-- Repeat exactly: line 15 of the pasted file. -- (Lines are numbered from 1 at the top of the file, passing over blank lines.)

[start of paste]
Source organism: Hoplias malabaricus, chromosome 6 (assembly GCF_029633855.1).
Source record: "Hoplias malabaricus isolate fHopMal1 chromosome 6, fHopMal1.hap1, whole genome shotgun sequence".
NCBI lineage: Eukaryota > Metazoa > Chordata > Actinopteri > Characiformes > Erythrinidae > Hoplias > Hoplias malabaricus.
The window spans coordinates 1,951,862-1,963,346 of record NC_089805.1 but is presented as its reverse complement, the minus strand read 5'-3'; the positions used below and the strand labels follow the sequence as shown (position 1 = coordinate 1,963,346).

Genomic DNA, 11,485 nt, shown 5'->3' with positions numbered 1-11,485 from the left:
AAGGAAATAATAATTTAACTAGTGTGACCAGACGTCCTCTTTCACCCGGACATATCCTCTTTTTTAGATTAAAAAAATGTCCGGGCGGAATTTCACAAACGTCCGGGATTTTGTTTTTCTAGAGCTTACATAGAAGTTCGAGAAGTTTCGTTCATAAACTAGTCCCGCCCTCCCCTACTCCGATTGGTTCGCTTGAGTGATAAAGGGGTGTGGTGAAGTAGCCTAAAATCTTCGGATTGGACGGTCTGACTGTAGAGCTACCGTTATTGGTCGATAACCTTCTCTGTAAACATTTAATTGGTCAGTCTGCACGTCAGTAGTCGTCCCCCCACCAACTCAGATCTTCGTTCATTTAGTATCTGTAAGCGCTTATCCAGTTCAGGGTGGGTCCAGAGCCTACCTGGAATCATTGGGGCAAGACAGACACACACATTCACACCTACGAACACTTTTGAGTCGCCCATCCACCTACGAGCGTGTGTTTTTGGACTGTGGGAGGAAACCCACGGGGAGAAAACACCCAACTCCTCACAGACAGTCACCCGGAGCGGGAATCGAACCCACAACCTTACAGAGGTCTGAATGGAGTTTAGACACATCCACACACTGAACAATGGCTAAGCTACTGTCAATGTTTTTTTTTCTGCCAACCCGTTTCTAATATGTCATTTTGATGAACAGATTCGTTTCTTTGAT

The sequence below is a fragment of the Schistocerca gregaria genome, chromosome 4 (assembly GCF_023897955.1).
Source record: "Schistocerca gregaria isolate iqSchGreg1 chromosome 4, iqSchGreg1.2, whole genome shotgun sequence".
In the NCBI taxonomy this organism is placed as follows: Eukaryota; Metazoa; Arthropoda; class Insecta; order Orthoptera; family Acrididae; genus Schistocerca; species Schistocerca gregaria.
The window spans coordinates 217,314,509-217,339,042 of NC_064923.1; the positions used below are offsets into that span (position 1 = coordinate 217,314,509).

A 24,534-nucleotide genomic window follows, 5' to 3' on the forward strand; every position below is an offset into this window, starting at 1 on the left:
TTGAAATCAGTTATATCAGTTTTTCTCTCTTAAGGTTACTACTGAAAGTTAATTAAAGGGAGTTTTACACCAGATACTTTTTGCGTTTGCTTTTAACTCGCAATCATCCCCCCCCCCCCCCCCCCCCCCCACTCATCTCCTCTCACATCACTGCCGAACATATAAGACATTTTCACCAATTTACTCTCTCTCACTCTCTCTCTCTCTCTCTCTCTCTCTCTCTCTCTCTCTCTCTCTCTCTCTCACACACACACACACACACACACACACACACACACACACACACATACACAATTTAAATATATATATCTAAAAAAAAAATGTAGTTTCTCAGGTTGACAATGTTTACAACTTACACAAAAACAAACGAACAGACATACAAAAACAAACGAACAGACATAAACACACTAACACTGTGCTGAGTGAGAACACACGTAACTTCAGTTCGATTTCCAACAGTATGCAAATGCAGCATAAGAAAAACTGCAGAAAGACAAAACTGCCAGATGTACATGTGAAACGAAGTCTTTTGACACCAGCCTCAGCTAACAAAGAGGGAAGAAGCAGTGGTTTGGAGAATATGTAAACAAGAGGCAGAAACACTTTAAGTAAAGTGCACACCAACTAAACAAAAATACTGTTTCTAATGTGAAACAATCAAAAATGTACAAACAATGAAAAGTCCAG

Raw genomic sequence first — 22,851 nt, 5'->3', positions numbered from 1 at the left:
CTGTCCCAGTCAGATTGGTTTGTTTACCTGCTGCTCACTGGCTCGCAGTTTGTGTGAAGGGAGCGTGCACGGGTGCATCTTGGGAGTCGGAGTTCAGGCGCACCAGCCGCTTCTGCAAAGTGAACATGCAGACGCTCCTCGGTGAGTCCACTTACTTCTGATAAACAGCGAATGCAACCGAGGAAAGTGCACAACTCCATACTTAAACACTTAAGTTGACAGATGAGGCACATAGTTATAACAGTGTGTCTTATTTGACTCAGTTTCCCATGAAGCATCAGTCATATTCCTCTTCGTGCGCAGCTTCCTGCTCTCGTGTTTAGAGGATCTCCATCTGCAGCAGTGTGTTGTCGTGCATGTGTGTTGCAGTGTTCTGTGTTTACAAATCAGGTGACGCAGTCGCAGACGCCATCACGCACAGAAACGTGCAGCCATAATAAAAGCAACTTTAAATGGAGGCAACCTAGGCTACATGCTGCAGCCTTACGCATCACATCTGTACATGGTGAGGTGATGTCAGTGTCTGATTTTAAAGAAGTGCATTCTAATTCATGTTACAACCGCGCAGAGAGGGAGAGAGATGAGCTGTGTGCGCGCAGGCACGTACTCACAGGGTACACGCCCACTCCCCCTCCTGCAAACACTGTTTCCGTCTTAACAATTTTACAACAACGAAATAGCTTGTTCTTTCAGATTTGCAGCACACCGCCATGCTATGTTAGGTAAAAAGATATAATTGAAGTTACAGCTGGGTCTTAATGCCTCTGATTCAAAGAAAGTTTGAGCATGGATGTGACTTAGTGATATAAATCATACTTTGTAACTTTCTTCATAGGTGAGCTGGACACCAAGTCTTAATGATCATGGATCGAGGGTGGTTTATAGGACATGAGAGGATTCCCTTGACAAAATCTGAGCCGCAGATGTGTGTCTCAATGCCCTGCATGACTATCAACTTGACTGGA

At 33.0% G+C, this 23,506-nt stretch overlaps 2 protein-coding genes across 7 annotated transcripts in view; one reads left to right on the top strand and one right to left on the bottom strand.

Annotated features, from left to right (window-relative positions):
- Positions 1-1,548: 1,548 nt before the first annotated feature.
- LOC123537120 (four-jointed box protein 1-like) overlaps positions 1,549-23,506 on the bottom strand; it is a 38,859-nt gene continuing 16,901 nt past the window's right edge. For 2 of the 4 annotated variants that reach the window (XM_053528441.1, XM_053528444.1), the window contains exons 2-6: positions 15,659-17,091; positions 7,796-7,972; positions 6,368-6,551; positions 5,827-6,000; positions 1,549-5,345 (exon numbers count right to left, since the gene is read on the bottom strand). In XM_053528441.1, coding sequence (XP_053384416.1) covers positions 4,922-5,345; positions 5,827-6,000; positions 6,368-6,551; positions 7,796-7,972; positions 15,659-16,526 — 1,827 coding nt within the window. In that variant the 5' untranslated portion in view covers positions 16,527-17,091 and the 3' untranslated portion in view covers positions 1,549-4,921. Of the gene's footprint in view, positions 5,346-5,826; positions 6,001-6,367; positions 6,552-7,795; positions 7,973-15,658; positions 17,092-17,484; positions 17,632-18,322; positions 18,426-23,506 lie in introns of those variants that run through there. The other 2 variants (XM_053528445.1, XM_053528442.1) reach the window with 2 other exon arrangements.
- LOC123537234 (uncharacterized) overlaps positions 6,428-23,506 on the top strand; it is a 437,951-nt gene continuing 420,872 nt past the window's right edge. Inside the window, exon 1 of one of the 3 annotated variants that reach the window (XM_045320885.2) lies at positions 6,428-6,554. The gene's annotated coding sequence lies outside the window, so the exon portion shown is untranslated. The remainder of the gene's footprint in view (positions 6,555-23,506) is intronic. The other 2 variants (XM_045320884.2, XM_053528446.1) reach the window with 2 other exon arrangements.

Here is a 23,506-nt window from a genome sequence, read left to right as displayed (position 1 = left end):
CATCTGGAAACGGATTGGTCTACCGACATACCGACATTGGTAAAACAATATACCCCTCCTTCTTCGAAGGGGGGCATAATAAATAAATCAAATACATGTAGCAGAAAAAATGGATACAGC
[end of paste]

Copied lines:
At 33.0% G+C, this 23,506-nt stretch overlaps 2 protein-coding genes across 7 annotated transcripts in view; one reads left to right on the top strand and one right to left on the bottom strand.